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BACK-FORMATION. The creation of one WORD from another by removing rather than adding an element: laze from lazy; gruntled from disgruntled. Such words are usually coined for effect or because people think they exist or ought to exist. Some offend for aesthetic or conservative reasons, such as enthuse from enthusiasm (1820s AmE), intuit from intuition (1770s BrE), liaise from liaison (1920s BrE). Some usages may be denounced as back-formations when they are in fact long-established words: for example, the verbs aggress and resile are attested from the 16c, but are often taken to be back-formed from aggression and resilient. To back-form is itself a back-formation. Back-formations may fill structural as well as semantic gaps: aircraft formate when flying in formation, commentators commentate when reporting on games. Stunt and nonce forms are common: ‘Do your leching away from the office!’ ( Maurice West, Backlash, 1958). See NOUN-INCORPORATION, WORD-FORMATION.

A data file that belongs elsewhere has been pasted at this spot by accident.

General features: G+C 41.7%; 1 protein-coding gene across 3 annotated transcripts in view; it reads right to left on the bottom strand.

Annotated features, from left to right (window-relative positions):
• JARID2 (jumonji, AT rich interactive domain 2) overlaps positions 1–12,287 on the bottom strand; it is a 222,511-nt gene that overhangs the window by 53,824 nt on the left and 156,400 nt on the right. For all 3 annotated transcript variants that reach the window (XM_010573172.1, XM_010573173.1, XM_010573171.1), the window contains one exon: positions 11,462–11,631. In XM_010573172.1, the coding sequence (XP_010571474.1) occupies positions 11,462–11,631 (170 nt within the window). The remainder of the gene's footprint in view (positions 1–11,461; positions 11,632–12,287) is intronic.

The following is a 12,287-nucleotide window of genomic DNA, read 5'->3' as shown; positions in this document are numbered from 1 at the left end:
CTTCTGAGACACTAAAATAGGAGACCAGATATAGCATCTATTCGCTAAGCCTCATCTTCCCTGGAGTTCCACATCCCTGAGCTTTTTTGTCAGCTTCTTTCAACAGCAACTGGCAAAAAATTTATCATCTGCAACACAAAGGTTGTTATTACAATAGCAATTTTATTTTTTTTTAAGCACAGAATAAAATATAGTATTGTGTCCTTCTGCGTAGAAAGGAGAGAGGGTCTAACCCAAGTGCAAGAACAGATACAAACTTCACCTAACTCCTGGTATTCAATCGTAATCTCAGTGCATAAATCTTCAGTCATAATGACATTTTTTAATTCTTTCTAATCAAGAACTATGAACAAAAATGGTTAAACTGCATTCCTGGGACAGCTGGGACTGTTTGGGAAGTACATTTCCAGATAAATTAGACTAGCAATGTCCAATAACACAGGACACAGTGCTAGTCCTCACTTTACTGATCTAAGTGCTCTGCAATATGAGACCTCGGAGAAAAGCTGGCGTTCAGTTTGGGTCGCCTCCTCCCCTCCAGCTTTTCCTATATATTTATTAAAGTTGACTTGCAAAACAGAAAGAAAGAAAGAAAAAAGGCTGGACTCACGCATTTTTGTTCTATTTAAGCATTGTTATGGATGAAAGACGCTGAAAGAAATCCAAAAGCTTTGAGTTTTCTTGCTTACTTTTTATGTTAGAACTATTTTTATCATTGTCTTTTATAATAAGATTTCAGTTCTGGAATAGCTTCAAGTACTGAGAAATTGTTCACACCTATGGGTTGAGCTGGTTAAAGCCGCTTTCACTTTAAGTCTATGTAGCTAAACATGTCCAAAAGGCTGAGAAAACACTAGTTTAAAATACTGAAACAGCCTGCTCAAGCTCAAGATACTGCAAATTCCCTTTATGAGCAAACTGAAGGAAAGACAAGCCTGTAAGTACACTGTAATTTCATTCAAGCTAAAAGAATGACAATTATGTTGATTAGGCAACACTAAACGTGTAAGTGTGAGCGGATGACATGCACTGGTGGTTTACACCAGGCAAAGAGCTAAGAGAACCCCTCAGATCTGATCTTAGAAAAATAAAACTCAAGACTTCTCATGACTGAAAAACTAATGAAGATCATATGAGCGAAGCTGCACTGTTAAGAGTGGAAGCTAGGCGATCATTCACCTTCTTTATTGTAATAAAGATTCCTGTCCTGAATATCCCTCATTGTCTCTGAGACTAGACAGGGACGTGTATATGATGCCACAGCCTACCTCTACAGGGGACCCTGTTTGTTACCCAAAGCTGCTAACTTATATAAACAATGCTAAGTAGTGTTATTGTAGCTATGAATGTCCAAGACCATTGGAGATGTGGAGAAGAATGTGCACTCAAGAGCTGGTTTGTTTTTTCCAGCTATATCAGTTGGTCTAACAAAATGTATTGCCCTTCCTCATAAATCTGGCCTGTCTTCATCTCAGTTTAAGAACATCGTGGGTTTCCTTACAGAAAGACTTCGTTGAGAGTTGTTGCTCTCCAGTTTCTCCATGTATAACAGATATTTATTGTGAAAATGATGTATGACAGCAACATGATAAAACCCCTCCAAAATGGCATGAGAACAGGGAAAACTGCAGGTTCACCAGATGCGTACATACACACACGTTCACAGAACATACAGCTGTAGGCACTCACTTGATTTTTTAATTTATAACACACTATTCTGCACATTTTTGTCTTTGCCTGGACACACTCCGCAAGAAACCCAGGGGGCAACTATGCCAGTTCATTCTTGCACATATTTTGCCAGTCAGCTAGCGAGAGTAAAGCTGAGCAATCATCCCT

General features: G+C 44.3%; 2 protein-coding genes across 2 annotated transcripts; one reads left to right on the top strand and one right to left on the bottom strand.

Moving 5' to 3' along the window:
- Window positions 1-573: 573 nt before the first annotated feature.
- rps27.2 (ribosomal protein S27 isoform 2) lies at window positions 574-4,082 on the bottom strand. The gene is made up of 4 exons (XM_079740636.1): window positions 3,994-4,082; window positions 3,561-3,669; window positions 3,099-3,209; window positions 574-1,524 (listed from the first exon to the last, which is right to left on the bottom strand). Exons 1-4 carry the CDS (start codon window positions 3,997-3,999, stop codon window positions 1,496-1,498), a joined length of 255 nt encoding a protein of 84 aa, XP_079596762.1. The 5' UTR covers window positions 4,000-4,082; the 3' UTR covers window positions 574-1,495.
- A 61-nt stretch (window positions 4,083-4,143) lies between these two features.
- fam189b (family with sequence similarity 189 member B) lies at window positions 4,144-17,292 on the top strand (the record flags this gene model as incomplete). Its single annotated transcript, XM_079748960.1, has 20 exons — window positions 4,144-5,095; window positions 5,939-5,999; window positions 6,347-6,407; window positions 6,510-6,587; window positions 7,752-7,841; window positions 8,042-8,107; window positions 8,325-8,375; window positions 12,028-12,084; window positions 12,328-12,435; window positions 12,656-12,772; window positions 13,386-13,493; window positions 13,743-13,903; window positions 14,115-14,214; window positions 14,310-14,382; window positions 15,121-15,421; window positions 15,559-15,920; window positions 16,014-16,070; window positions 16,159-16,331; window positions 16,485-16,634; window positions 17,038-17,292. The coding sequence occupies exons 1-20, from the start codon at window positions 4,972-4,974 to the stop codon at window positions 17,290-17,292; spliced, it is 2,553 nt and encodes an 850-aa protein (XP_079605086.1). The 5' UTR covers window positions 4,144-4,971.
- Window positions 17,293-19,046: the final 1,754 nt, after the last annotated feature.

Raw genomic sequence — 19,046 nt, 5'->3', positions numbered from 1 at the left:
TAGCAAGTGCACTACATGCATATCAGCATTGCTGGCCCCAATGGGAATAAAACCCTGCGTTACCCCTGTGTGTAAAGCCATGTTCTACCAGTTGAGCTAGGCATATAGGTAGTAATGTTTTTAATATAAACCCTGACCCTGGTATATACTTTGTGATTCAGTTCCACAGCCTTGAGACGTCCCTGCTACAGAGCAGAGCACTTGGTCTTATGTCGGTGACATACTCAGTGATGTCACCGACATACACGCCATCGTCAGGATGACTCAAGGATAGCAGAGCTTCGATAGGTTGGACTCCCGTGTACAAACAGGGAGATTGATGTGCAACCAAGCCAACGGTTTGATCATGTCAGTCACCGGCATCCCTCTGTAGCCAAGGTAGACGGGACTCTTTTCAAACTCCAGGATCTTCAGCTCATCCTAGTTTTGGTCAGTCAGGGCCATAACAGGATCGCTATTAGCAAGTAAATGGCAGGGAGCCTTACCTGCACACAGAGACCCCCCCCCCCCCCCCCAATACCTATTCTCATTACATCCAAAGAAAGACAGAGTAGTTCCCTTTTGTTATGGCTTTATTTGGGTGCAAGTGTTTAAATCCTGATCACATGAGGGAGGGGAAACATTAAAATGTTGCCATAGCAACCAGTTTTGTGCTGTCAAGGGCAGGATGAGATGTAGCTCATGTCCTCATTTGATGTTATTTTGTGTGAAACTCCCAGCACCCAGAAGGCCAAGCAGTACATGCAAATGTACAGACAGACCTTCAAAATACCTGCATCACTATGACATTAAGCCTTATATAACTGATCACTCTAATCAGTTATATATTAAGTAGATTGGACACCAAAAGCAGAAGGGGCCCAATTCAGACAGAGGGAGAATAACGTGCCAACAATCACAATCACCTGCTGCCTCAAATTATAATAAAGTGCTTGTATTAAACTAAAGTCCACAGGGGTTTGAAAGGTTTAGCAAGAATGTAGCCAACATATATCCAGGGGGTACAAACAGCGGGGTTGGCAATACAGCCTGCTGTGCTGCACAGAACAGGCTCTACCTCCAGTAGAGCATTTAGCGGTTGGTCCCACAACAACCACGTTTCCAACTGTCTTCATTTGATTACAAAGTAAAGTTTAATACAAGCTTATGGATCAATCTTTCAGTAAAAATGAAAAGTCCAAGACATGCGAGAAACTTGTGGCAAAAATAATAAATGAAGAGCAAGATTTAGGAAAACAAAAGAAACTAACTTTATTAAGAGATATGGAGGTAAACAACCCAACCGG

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back-formation formation of a word from a longer word which has the appearance of being derived from it, e.g. edit from editor. XIX ( J. A. H. Murray).
Hence G. rückbildung.